By: Ross A McLean
189 pages, b/w photos, b/w maps
Rugose corals are an extinct group of Paleozoic fossils, which show great diversity in their period of evolution from the Middle Ordovician to the end of the Permian. They are developed worldwide, primarily in carbonate facies, and in paleoenvironments ranging from relatively deep water, basinal strata, to, more commonly, shallow carbonate shelves and ramps. Like most fossil groups, their morphology, diversity and abundance are strongly controlled by their paleoenvironmental setting. However, in strata reflecting comparable paleoenvironments they can have considerable biostratigraphic utility.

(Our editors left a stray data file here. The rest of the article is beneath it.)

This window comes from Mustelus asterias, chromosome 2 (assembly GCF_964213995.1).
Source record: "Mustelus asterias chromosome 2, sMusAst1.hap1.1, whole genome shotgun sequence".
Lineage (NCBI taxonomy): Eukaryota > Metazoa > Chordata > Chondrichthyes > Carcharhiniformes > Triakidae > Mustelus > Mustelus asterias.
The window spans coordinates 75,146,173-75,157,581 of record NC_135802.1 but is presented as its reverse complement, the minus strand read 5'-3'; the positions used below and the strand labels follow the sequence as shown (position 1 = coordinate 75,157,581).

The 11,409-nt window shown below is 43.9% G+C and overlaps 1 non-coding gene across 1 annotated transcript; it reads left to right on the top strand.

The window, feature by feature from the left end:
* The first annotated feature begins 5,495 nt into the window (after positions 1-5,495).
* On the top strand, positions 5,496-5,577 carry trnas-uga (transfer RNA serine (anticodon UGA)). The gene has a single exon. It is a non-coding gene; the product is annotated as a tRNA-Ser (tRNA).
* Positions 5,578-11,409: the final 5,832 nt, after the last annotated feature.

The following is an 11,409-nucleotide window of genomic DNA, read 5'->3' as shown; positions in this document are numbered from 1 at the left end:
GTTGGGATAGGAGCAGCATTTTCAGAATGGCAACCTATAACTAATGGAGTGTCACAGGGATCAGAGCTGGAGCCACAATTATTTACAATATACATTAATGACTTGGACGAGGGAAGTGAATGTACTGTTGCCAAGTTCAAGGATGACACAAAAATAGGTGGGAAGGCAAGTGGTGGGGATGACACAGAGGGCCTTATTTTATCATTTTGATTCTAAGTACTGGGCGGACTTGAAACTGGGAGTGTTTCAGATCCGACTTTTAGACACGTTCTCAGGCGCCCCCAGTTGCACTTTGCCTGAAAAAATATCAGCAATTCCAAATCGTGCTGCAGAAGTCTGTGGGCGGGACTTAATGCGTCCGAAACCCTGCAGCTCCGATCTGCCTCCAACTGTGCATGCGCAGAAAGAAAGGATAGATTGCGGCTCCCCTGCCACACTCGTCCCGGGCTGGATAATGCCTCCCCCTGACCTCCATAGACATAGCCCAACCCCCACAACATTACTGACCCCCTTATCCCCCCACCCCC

This book deals with an important group of Frasnian (Upper Devonian) rugose corals from western Canada, the colonial disphyllids. The genera Disphyllum, Pantophyllum, Argutastraea, Hexagonaria, Whittakeria (new genus), and Kuangxiastraea are considered, with 16 species (4 of which are new) studied in detail. The biostratigraphy of the western Canadian colonial disphyllids is reviewed, and placed in context of a zonal scheme of both rugose corals and conodonts. Regional correlations of Frasnian strata in the Western Canada Sedimentary Basin, which are important reservoirs for hydrocarbons, are also depicted.
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